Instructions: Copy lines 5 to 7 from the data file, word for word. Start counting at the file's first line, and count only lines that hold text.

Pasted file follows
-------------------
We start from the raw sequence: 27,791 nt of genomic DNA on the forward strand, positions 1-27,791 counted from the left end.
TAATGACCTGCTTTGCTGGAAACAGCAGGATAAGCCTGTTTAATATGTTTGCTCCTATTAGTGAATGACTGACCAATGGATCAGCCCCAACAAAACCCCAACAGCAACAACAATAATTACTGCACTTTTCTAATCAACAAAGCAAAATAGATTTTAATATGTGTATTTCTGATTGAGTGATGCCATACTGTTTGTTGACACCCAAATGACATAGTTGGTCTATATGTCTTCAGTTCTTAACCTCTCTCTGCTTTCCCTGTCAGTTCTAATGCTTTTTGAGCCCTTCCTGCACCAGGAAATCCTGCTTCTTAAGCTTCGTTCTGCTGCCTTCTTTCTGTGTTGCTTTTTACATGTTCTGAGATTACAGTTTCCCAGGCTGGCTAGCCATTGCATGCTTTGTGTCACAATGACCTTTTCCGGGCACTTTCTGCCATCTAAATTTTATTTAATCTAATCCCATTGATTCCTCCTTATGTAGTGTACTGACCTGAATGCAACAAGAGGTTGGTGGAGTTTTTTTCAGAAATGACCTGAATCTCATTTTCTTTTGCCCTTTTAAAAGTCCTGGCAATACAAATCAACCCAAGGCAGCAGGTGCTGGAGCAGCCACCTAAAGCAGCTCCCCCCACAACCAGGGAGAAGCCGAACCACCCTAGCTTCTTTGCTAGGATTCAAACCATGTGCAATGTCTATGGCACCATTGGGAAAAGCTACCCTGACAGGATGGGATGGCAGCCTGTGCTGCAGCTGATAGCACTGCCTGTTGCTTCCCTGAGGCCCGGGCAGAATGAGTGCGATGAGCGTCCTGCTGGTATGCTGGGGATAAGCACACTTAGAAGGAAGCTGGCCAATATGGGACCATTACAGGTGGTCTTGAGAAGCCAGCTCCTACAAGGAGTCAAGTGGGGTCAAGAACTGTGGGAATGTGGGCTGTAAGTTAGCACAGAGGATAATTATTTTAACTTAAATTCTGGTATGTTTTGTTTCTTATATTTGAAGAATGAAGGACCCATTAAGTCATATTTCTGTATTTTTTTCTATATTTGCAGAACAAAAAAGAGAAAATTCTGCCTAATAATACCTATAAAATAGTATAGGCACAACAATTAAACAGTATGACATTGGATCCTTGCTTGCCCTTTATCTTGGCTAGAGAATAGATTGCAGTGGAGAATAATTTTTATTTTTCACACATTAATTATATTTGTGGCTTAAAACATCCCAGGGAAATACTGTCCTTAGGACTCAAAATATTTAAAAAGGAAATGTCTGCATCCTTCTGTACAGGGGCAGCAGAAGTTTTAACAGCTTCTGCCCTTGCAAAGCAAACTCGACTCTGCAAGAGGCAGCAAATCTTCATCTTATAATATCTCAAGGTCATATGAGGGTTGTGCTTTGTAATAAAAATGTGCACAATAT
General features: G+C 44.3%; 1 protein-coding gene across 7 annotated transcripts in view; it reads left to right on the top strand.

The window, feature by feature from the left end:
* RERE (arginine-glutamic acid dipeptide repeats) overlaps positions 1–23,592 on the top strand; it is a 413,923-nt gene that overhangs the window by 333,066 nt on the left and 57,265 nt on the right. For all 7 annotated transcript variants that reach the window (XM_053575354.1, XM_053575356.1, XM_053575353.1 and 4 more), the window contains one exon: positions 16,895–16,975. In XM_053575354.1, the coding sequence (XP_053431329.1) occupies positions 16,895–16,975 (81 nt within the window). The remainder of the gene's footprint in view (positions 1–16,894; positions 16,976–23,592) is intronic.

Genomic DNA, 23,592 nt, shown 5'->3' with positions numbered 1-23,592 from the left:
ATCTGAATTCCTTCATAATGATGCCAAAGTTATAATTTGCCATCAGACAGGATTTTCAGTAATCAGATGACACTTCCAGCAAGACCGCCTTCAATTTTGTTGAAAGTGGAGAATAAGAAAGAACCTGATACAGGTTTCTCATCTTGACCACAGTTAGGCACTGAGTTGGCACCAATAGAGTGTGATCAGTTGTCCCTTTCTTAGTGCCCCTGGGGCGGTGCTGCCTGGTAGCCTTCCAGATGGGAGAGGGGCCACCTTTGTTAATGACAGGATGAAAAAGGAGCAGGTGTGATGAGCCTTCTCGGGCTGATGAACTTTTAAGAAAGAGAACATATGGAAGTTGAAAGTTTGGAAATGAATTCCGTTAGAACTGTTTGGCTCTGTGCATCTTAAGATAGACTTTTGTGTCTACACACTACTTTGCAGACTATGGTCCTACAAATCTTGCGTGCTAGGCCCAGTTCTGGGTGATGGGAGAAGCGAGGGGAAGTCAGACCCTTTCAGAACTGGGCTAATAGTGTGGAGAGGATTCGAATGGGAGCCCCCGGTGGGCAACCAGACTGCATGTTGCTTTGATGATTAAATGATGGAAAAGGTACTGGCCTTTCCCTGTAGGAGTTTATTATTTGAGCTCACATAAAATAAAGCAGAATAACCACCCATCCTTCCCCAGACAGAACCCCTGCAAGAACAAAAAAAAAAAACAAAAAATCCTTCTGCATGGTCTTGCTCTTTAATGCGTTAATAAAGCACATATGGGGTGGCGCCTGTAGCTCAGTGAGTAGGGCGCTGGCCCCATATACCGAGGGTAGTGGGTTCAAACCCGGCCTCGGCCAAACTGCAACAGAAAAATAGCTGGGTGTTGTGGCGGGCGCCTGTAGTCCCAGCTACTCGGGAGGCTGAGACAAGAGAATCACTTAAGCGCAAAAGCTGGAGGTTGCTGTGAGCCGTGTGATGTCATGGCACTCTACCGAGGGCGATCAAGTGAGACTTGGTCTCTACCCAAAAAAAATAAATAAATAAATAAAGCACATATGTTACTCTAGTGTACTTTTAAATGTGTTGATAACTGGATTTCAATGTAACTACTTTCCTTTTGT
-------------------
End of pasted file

* RERE (arginine-glutamic acid dipeptide repeats) overlaps positions 1–23,592 on the top strand; it is a 413,923-nt gene that overhangs the window by 333,066 nt on the left and 57,265 nt on the right. For all 7 annotated transcript variants that reach the window (XM_053575354.1, XM_053575356.1, XM_053575353.1 and 4 more), the window contains one exon: positions 16,895–16,975. In XM_053575354.1, the coding sequence (XP_053431329.1) occupies positions 16,895–16,975 (81 nt within the window). The remainder of the gene's footprint in view (positions 1–16,894; positions 16,976–23,592) is intronic.

Genomic DNA, 23,592 nt, shown 5'->3' with positions numbered 1-23,592 from the left:
ATCTGAATTCCTTCATAATGATGCCAAAGTTATAATTTGCCATCAGACAGGATTTTCAGTAATCAGATGACACTTCCAGCAAGACCGCCTTCAATTTTGTTGAAAGTGGAGAATAAGAAAGAACCTGATACAGGTTTCTCATCTTGACCACAGTTAGGCACTGAGTTGGCACCAATAGAGTGTGATCAGTTGTCCCTTTCTTAGTGCCCCTGGGGCGGTGCTGCCTGGTAGCCTTCCAGATGGGAGAGGGGCCACCTTTGTTAATGACAGGATGAAAAAGGAGCAGGTGTGATGAGCCTTCTCGGGCTGATGAACTTTTAAGAAAGAGAACATATGGAAGTTGAAAGTTTGGAAATGAATTCCGTTAGAACTGTTTGGCTCTGTGCATCTTAAGATAGACTTTTGTGTCTACACACTACTTTGCAGACTATGGTCCTACAAATCTTGCGTGCTAGGCCCAGTTCTGGGTGATGGGAGAAGCGAGGGGAAGTCAGACCCTTTCAGAACTGGGCTAATAGTGTGGAGAGGATTCGAATGGGAGCCCCCGGTGGGCAACCAGACTGCATGTTGCTTTGATGATTAAATGATGGAAAAGGTACTGGCCTTTCCCTGTAGGAGTTTATTATTTGAGCTCACATAAAATAAAGCAGAATAACCACCCATCCTTCCCCAGACAGAACCCCTGCAAGAACAAAAAAAAAAAACAAAAAATCCTTCTGCATGGTCTTGCTCTTTAATGCGTTAATAAAGCACATATGGGGTGGCGCCTGTAGCTCAGTGAGTAGGGCGCTGGCCCCATATACCGAGGGTAGTGGGTTCAAACCCGGCCTCGGCCAAACTGCAACAGAAAAATAGCTGGGTGTTGTGGCGGGCGCCTGTAGTCCCAGCTACTCGGGAGGCTGAGACAAGAGAATCACTTAAGCGCAAAAGCTGGAGGTTGCTGTGAGCCGTGTGATGTCATGGCACTCTACCGAGGGCGATCAAGTGAGACTTGGTCTCTACCCAAAAAAAATAAATAAATAAATAAAGCACATATGTTACTCTAGTGTACTTTTAAATGTGTTGATAACTGGATTTCAATGTAACTACTTTCCTTTTGT